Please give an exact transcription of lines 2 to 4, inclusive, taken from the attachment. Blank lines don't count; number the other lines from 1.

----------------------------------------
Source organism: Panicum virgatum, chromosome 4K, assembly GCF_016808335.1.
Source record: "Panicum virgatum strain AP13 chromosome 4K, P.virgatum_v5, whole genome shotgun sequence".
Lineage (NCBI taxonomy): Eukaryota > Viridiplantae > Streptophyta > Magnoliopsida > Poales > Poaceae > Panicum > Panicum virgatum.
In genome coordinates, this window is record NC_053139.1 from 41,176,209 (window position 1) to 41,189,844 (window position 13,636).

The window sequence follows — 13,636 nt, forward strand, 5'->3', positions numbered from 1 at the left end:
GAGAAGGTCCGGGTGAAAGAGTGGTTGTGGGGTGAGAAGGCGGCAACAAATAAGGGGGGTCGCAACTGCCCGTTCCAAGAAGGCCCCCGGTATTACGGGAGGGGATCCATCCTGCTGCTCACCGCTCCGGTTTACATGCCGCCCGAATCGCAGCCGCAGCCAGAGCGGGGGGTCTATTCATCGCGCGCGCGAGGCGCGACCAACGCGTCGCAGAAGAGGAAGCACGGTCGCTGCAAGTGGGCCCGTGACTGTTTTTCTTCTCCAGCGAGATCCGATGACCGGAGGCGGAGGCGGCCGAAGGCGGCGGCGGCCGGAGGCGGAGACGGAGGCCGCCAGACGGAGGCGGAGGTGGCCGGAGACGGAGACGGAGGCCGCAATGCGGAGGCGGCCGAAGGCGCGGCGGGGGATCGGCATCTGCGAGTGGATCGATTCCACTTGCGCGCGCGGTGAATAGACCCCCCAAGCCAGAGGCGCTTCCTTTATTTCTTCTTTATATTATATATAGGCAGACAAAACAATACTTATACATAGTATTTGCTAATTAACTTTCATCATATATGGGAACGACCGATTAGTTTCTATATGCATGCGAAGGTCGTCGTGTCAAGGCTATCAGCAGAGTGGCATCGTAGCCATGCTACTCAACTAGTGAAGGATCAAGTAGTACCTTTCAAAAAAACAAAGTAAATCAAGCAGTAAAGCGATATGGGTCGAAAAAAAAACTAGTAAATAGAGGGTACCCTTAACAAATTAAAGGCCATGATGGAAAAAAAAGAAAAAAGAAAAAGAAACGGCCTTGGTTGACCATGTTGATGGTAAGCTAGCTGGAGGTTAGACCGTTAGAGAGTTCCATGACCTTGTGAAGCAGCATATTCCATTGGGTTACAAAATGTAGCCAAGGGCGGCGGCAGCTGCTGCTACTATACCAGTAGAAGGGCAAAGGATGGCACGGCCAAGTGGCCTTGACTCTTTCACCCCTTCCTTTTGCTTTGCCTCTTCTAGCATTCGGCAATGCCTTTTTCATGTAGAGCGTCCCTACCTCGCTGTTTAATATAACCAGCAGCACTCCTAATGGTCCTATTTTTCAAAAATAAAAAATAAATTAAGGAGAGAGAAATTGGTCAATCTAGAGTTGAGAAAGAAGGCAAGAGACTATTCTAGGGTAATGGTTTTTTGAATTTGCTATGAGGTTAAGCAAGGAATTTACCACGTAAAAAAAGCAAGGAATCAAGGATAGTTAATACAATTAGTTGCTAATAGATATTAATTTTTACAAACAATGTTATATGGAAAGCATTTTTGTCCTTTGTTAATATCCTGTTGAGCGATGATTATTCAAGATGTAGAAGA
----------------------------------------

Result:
Source record: "Panicum virgatum strain AP13 chromosome 4K, P.virgatum_v5, whole genome shotgun sequence".
Lineage (NCBI taxonomy): Eukaryota > Viridiplantae > Streptophyta > Magnoliopsida > Poales > Poaceae > Panicum > Panicum virgatum.
In genome coordinates, this window is record NC_053139.1 from 41,176,209 (window position 1) to 41,189,844 (window position 13,636).